**Note:** contributions are sorted in alphabetical order, please refer to the program for sessions and order of appearance

# Multiple-diffusive instabilities in rotating complex fluids

**Propoed by:** Dr. Oleg Kirillov and Prof. Innocent Mutabazi

## Double-diffusive instabilities in rotating hydrodynamic and magnetohydrynamic flows

## Instability windows of Chandrasekhar-Friedman-Schutz instability

## Diffusive and curvature effects on symmetric instability in stratified vortices

We present a local stability analysis of an idealized model of stratified vortices that appear in geophysical settings. The base flow comprises an axisymmetric vortex with background rotation and an out-of-plane stable stratification, and a radial stratification in thermal wind balance with the out-of-plane momentum gradient. Solving the local stability equations along fluid particle trajectories in the base flow, the dependence of short-wavelength instabilities on Schmidt number Sc is studied, in the presence of curvature effects. In the diffusion-free limit, the well-known symmetric instability is recovered. In the viscous, double-diffusive regime, instability characteristics are shown to depend on three non-dimensional parameters (including Sc), and two different instabilities are identified: 1. a monotonic instability (same as symmetric instability at Sc = 1), and 2. an oscillatory instability (absent at Sc = 1). Separating the base flow and perturbation characteristics, two each of base flow and perturbation parameters (apart from Sc) are identified, and the entire parameter space is explored for the aforementioned instabilities. In comparison to Sc = 1, monotonic and oscillatory instabilities are shown to significantly expand the instability region in the space of base flow parameters as Sc moves away from unity. Neutral stability boundaries on the plane of Sc and a modified gradient Richardson number are then identified for both these instabilities. We conclude with a discussion of curvature effects, and the likelihood of monotonic and oscillatory instabilities in typical oceanic settings.

## Effect of the free surface on the stability and energy harvesting efficiency of a tensioned membrane in a uniform current.

Flexible structures have recently been considered as alternative ways to extract energy from ocean waves (Alam 2012, Desmars et al 2018) or tidal currents (Trasch et al 2018), with the objective to find devices with complementary working characteristics compared to non-flexible energy harvesters. We investigate the dynamics of a finite length tensioned membrane with a localized linear damper to mimic energy extraction, which is placed in a uniform current parallel to a free surface. Such configuration resembles the so called Nemtsov’s membrane (Nemtsov 1985), recently studied in details and generalized to finite depth cases by Labarbe & Kirillov (2020, 2021), or to the infinite flag configuration close to a free surface studied recently by Mougel & Michelin (2020). The above studies reveal the importance of the free surface on the stability of the system, due to interactions between surface waves and structural waves when a current is present. In the present study, focus is placed on both forcing by incident waves (as already reported by Achour et al 2020 for weak currents) and stability analysis in order to investigate the role of the current on wave energy extraction by a flexible membrane, and shed additional light on the possible instability mechanism. In this objective, a linear potential flow model coupled to a tensioned beam is considered, and numerical results computed with the finite elements code FreeFEM++ (Hecht 2012) interfaced by StabFEM solver (Fabre et al 2019) are presented for a large range of physical parameters covering both subcritical and supercritical regimes.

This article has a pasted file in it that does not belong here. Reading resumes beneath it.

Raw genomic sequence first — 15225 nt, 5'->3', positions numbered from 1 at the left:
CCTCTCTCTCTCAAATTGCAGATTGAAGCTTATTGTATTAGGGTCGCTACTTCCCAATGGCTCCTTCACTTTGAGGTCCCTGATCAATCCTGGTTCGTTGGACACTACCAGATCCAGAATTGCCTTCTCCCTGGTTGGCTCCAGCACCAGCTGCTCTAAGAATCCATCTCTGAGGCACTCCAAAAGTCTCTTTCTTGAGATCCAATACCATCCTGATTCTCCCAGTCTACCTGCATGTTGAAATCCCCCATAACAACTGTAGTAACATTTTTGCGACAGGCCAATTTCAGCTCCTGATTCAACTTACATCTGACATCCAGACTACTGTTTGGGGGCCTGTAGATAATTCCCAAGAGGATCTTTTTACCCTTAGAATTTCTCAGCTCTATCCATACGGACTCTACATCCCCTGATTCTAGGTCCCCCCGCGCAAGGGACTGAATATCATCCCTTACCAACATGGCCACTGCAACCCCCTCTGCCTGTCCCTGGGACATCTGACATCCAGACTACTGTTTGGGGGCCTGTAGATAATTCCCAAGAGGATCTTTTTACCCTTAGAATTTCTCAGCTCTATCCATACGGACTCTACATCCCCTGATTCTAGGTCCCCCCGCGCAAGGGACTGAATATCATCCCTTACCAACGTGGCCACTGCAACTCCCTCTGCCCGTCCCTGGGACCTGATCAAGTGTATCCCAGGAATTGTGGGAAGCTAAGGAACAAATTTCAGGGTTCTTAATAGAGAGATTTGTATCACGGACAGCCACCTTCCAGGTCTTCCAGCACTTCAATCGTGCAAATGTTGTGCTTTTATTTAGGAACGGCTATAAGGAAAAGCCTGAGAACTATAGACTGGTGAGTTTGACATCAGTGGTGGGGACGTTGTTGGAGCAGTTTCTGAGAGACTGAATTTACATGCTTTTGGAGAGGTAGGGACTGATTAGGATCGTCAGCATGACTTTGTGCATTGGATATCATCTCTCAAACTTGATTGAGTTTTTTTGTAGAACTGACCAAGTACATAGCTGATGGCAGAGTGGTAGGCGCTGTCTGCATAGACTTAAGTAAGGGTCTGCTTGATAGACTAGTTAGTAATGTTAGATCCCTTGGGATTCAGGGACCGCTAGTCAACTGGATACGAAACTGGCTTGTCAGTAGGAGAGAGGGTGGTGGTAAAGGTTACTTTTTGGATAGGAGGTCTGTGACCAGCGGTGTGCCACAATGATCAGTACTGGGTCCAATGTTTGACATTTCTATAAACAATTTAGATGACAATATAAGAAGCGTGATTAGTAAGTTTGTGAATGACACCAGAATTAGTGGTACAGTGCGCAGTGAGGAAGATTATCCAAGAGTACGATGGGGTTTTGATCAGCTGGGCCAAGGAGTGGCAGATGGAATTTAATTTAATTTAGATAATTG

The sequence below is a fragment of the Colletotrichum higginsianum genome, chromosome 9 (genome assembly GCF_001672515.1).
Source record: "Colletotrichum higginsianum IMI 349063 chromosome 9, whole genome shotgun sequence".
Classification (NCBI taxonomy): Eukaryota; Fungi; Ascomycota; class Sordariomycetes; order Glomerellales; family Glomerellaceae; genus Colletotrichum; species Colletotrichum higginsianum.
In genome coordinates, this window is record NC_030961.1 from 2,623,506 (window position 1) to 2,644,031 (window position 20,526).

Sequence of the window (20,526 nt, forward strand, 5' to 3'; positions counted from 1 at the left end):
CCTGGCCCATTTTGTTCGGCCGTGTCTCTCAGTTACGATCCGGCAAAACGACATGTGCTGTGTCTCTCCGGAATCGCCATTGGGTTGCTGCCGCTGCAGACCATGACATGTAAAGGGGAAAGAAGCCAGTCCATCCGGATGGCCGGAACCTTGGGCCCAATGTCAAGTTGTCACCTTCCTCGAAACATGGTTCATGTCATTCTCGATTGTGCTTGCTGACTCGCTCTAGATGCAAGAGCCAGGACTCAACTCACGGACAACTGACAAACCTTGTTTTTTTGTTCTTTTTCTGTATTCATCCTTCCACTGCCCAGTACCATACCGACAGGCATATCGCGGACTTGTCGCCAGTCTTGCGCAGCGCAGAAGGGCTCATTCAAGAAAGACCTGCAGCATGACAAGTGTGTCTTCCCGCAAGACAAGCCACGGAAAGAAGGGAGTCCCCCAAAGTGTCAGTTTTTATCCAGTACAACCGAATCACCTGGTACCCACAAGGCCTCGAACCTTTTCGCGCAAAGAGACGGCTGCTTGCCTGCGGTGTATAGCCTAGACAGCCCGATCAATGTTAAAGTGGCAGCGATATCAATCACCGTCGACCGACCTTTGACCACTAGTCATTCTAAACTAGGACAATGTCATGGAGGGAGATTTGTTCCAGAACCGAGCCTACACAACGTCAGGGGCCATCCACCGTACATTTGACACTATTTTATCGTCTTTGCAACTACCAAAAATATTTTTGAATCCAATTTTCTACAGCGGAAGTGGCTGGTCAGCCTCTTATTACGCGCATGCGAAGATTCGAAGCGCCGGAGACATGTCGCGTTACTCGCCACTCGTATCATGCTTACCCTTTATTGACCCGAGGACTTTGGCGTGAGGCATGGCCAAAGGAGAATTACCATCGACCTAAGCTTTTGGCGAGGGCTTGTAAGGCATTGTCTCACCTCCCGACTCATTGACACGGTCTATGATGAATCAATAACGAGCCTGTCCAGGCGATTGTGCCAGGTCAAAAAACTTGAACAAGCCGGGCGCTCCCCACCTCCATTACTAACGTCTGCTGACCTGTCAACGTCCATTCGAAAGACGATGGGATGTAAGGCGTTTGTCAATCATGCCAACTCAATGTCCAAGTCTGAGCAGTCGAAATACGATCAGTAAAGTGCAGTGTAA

## Double-diffusive effects in the local instabilities of an elliptical vortex

## Double-diffusive convection via 2 by 2 matrices

Convection due to competing or cooperating mechanisms, displays a variety of dynamical phenomena. One mechanism is usually a thermal gradient; typical examples of the second are rotation, a magnetic field, or a concentration gradient. The transition from conduction to convection is via a steady or a Hopf bifurcation; the point separating them is the best known codimension-two point. The steady bifurcation may be super or sub-critical, and the amplitude may undergo a qualitative transition from weak to strong.

All these features -- linear and nonlinear -- can be explained as manifestations of the behavior of the eigenvalues of a generic 2 x 2 matrix near the point where the eigenvalue branches intersect. For the stability problem, the eigenvalues have the conventional interpretation as growth rates, while for the nonlinear steady-state problems, they can be interpreted as the energy of steady states. Thus, there is a strong analogy between the stability problem and the bifurcation diagram.